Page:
Originally Posted by MumOfThree
Aquinas, when my youngest was about 18 months I had multiple people asking me if she was 3 or 4 as in "Is she 3, or 4?" Or "So she's.... 3... And a half?". An THAT was weird enough for me. In my case they wet all looking right at her and so maybe it helped them not guess older, she is huge, but still he difference between 1.5 and 3.5 is a lot even wen you're tall! She wasn't as advanced as your son though, and she's kind of slowed down with the more overt advanced skills as she focuses on being a social butterfly. She's hugged strangers in public twice this week. Both times she maybe meant to hug my legs but her response I not to freak out, it's "I'm firstname, that's my mummy, I blah blah blah blah blah blah...." While hey look on in befuddlement.

Thank you so much for the reassurance!! I knew the Davidson crew would be able to commiserate.

I felt like I'd been dropped into the story of the emperor with no clothes, like everyone around me is drinking some psychedelic child-aging Kool-Aid. We can't go anywhere these days without DS being described as "brilliant" or "unbelievable" within a minute of meeting someone. It's making me antsy because we don't use that language at home. For instance, today on the train, DS was examining a screw and declared that he needed an Allen wrench to fit it, and the man next to us gasped and mouthed "He's a genius." That hyperbole makes me so uncomfortable, and I don't think there's any reasonable way to shelter DS from that kind of label. He's too young for those to be teachable moments.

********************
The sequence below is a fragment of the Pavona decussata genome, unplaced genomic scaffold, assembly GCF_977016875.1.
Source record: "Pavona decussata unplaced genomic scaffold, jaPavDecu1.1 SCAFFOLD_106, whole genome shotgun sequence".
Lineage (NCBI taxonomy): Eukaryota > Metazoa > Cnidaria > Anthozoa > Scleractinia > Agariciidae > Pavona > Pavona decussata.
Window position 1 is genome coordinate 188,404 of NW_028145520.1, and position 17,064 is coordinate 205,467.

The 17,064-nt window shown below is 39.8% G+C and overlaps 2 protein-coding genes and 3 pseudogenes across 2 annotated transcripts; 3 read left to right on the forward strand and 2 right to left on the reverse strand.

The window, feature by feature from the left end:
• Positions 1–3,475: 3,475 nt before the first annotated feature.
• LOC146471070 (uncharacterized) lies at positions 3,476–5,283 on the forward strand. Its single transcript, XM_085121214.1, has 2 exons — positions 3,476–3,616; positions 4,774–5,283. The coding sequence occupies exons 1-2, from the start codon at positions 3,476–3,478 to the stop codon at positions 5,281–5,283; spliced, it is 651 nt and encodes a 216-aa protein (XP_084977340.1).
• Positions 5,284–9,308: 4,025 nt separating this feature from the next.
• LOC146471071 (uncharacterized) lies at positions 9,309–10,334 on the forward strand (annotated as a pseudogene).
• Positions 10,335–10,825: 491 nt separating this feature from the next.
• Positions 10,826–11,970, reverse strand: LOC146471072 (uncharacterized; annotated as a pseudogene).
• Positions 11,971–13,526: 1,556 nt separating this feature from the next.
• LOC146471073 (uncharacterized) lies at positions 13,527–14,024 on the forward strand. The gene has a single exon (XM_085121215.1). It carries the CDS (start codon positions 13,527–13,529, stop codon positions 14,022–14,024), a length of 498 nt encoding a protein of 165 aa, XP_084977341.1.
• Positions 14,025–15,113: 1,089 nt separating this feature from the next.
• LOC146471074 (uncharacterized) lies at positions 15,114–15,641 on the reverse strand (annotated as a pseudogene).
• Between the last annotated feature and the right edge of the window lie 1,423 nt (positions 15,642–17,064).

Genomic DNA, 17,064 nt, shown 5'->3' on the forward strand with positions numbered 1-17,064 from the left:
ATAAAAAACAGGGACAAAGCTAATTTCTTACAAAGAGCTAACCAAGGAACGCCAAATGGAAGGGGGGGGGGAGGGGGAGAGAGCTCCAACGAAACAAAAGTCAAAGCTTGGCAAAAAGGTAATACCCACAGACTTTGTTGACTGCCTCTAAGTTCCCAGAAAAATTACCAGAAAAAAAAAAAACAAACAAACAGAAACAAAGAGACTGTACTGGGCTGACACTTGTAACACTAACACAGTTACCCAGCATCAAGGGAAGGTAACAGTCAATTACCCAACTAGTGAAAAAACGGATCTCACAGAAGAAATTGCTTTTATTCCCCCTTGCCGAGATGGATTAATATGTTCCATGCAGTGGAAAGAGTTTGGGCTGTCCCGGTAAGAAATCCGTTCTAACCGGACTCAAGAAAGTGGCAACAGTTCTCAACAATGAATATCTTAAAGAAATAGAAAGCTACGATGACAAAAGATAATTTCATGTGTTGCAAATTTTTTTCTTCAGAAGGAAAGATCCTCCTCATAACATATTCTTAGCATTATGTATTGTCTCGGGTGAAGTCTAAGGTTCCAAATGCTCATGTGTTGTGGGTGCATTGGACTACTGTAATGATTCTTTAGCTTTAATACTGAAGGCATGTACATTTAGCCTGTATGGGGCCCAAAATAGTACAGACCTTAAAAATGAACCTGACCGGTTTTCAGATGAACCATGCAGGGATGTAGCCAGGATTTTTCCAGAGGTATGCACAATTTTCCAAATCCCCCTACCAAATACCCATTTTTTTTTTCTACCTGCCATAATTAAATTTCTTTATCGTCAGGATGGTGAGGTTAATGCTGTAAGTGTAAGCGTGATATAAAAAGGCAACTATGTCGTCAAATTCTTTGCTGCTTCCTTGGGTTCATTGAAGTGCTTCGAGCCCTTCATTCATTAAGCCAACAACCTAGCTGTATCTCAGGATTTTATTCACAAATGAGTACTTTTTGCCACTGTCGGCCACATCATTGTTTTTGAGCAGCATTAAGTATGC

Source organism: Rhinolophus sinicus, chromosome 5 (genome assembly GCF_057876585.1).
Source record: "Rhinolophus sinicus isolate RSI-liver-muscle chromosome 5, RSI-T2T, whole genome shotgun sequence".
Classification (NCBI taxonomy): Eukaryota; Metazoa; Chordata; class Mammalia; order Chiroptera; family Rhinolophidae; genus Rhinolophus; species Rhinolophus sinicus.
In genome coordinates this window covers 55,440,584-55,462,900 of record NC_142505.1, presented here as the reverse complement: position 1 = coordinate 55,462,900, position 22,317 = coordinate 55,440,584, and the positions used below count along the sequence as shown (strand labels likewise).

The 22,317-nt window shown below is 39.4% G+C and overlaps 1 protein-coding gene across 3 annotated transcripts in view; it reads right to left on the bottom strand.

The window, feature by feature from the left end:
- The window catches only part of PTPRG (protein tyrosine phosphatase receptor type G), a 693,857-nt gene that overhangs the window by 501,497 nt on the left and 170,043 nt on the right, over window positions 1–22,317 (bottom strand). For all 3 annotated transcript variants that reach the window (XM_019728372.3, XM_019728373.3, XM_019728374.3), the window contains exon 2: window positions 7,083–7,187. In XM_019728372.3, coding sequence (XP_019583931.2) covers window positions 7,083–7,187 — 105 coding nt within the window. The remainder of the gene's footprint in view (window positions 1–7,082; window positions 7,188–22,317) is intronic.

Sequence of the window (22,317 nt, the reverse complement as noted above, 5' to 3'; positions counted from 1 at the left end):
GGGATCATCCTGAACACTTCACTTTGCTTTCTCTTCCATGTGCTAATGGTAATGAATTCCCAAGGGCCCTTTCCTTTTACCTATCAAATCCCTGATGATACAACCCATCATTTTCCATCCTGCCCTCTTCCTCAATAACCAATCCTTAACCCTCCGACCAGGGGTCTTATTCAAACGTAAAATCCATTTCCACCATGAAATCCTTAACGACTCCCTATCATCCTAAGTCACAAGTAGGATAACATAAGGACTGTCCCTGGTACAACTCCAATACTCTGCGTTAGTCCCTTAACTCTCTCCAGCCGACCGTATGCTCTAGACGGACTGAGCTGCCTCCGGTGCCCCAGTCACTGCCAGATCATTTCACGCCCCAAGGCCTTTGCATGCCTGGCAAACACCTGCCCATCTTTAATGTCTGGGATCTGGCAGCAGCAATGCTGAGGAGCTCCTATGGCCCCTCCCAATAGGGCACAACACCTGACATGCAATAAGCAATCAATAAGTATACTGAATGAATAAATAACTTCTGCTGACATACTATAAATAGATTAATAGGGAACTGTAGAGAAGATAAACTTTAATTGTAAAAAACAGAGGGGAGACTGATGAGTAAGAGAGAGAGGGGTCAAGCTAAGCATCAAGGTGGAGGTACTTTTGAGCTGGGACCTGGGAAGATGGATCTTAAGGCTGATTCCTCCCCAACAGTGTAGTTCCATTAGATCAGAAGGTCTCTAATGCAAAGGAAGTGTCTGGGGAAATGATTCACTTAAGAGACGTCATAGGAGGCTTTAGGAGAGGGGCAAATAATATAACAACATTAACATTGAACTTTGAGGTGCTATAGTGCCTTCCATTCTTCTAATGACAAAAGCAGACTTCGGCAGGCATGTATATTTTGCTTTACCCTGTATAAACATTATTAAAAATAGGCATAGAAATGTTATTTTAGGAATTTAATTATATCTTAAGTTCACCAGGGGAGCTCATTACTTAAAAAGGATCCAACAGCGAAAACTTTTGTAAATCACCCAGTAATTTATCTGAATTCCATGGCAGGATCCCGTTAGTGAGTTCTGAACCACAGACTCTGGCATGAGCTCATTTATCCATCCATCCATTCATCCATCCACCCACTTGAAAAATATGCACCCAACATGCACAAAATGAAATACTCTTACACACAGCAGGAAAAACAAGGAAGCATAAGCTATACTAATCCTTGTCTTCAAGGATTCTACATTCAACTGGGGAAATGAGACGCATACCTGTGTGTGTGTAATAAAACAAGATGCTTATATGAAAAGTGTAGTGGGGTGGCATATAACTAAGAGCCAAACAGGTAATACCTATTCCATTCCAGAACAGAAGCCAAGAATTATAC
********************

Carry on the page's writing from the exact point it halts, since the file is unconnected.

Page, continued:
I'm starting to feel like I have no idea what "advanced" looks like. To me, DS is just a giggly, charming toddler. He just happens to use words like "crenellated battlements" and "parasaurolophus", which make him seem older.

Excuse my tizzy. I didn't mean to spill my guts, but apparently that's been getting to me subconsciously. I just want him to have a fairly normal childhood without internalizing exaggerated labels or being a spectacle.

What is to give light must endure burning.